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updated: 7/5/2011 1:51 PM

Pastors protest Illinois cut to burials for poor

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  • Military pallbearers carry the casket of U.S. Army Specialist Richard C. "Richie" Emmons III into Lawnside Cemetery in Woodstown, N.J., Saturday, June 11, 2011. Emmons died from shrapnel wounds received when his unit came under attack by enemy forces in Logar Province, Afghanistan on May 31, 2011. Emmons was raised in the Woodstown area until age 14 when he moved with his family to North Granby, Conn. Services and burial were held in Woodstown Saturday. Hundreds turned out to pay their respects to Emmons.

      Military pallbearers carry the casket of U.S. Army Specialist Richard C. "Richie" Emmons III into Lawnside Cemetery in Woodstown, N.J., Saturday, June 11, 2011. Emmons died from shrapnel wounds received when his unit came under attack by enemy forces in Logar Province, Afghanistan on May 31, 2011. Emmons was raised in the Woodstown area until age 14 when he moved with his family to North Granby, Conn. Services and burial were held in Woodstown Saturday. Hundreds turned out to pay their respects to Emmons.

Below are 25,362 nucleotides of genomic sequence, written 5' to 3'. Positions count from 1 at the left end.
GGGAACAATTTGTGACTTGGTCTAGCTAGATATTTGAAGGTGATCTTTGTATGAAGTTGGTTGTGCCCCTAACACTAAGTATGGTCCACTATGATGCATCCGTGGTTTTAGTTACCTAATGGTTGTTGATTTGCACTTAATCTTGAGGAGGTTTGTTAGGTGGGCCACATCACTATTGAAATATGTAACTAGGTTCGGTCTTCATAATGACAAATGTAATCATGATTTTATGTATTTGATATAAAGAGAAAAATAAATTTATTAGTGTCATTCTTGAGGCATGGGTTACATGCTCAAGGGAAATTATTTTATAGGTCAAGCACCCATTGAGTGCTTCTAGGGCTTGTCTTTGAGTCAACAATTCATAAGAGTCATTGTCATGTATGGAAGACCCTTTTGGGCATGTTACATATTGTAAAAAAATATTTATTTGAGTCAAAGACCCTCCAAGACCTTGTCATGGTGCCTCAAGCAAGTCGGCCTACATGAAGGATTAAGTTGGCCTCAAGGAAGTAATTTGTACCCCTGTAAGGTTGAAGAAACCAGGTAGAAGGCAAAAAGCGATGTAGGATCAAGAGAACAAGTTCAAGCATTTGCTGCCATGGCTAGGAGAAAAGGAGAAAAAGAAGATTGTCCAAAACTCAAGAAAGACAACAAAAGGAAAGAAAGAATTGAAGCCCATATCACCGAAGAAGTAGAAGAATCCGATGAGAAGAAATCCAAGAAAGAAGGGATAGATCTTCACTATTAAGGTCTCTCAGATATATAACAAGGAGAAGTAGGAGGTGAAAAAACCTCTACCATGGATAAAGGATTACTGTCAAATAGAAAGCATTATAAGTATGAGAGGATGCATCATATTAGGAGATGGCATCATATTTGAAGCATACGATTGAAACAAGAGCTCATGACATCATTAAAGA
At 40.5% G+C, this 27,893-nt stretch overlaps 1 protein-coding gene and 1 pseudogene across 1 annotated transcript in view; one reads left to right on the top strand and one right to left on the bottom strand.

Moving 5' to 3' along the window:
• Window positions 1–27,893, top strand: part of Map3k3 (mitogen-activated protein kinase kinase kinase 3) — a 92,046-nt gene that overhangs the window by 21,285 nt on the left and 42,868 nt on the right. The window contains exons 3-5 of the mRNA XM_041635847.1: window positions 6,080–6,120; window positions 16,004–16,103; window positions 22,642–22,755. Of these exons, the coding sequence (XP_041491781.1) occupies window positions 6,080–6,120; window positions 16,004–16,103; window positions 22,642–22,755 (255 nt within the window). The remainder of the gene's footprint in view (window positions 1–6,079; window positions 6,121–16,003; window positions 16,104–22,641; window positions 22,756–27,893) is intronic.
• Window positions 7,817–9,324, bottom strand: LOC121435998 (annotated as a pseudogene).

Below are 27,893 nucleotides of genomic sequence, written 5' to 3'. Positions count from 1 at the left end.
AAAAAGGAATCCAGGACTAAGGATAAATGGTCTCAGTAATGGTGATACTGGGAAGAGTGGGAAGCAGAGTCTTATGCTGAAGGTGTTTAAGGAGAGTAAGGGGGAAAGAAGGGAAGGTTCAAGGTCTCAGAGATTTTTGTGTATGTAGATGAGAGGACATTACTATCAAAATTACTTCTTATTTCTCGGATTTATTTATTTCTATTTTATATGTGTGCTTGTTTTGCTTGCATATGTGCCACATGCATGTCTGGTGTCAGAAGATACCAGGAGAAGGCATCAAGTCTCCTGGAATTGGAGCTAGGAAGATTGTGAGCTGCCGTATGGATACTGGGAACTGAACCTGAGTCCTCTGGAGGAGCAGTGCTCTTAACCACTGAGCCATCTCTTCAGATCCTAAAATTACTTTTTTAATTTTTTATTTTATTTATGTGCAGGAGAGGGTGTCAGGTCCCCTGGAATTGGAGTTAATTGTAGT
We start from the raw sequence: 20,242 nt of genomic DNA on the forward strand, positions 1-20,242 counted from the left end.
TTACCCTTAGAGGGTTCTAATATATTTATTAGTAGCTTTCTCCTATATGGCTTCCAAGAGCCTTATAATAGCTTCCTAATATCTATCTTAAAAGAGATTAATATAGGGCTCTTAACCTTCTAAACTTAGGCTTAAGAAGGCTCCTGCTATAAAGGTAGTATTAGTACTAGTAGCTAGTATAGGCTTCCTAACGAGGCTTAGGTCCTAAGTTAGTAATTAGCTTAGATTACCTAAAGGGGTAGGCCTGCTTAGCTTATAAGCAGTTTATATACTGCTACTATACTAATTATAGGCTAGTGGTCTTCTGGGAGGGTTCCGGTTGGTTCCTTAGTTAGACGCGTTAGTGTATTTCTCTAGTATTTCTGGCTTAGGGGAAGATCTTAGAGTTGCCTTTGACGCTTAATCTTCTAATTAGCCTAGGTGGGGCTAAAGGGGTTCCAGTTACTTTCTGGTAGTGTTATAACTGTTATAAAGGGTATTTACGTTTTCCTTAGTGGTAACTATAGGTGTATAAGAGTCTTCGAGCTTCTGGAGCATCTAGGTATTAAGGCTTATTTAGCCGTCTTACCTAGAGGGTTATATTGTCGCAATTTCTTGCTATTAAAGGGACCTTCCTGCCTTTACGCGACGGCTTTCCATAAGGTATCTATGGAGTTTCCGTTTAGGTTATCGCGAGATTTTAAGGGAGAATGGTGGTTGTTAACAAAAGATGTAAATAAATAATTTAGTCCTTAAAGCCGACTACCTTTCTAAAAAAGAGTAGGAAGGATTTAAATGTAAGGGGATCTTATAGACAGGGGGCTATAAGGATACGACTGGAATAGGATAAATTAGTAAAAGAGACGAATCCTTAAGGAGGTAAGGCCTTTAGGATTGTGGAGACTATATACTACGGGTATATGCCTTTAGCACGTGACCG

Associated Press

 
Associated Press

CHICAGO -- A group of Chicago pastors is protesting cuts to a $15 million state program that pays for funerals and burials for the poor.

Pastors United for Change says the program pays funeral homes and cemeteries when families on public aid can't afford the cost.

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The Rev. Roosevelt Watkins of Bethlehem Star Church says Gov. Pat Quinn should use discretionary money to help fund the program.

The Rev. Ira Acree of Greater St. John Bible Church predicts "a national embarrassment" if bodies pile up "in President Barack Obama's home state."

Cook County pays for the mass burial of unclaimed bodies. But the pastors say the county doesn't pay for funerals and can't afford to pay for any more burials.

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